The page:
Liver damage is very common condition among chocoholic consumers. There are numerous studies showing that drinking coffee can reverse liver damage. By consuming two additional cups of coffee per day can decrease the risk of getting cirrhosis by 44 percent. However, Cirrhosis is a fatal condition and using coffee to reduce the risk of developing it, is a great prevention aid.
Cirrhosis is a condition caused by excessive alcohol consumption, hepatitis infections, immune disorders and fatty liver disease.
D-r Kennedy and his colleagues did a pooled analysis of average coffee consumption. However, to see how much adding two additional cups each day might influence the odds of liver disease. 8 of 9 analyses showed that consumption of 2 added cups showed a significant reduction in the risk of cirrhosis. Furthermore, in those 8 analyses the risk of cirrhosis began to decline as the number coffees climb.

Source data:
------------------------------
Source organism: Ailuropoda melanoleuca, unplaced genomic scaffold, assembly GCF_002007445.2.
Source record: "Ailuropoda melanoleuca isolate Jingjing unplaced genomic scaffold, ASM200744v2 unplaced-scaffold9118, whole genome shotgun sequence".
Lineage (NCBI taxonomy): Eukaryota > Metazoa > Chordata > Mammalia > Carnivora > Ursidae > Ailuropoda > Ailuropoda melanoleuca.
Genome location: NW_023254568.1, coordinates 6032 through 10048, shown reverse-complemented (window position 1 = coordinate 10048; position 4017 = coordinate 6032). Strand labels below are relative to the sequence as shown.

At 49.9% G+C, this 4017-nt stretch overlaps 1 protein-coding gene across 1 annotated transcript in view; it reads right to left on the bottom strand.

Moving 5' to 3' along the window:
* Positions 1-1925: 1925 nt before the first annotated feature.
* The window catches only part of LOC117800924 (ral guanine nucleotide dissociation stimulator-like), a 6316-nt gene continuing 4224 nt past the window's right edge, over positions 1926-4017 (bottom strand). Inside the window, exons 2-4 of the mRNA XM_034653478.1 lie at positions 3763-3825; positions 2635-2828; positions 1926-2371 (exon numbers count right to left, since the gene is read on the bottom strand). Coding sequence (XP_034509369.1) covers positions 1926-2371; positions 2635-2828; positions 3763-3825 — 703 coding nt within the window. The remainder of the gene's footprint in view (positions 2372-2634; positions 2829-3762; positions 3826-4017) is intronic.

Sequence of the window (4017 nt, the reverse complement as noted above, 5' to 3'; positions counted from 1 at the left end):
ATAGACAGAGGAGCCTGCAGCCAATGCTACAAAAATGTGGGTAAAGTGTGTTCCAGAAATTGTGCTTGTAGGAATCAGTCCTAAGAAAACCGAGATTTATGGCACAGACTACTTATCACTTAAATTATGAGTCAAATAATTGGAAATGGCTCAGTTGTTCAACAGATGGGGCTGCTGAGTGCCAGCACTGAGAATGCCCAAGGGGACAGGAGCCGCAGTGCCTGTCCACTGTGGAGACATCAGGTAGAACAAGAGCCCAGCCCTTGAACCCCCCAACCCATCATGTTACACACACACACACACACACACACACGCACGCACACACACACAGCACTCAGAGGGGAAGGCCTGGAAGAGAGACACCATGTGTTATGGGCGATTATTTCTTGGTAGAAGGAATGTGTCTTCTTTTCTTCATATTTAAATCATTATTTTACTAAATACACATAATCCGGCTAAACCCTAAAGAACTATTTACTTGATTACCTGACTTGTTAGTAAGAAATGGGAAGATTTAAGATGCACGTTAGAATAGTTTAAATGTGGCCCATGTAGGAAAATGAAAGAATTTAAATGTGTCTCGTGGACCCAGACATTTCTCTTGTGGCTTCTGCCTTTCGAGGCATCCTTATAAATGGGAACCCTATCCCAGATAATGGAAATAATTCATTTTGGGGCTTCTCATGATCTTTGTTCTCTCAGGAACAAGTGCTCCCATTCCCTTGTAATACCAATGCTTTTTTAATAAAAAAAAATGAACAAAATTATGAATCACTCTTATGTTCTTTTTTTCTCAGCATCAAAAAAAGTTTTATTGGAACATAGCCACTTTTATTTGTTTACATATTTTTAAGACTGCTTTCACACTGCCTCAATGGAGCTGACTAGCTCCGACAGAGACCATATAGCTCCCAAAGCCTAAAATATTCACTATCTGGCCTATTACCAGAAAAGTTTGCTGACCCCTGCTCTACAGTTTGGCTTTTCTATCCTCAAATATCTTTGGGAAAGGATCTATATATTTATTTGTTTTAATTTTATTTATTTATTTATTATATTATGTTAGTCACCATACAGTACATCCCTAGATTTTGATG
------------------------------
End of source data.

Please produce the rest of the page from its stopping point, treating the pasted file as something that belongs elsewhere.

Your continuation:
People with no coffee consumption had even better results varying on how many cups they added. One cup showed 22% lower risk of cirrhosis, two cups showed 43%, three cups showed 57% and four cups showed 65%. One study even found some link between coffee consumption and reduced cirrhosis risk with filtered coffee than with boiled coffee.
However, these studies only accounted for alcohol consumption and didn’t account for obesity and diabetes as risk factors.
D-r Kennedy warns people not to go on and indulges in lattes rich in sugar and whipped cream because this can present other health problems.
The analyses didn’t conclude what type of brewing or what type of coffee is more soothing. Coffee is a complex mixture containing hundreds of chemical compounds. It is unknown which of these is responsible for protecting the liver.
Along the warning of D-r Kennedy, nutritionist Samantha Heller stated that coffee is not powerful enough to reverse the severe damage done over the years. It is more like a prevention rather than treatment. Even though coffee has anti-inflammatory properties and antioxidant effects it cannot undo the systematic damage that is a result of excessive alcohol consumption, obesity, sedentary or unhealthy diets.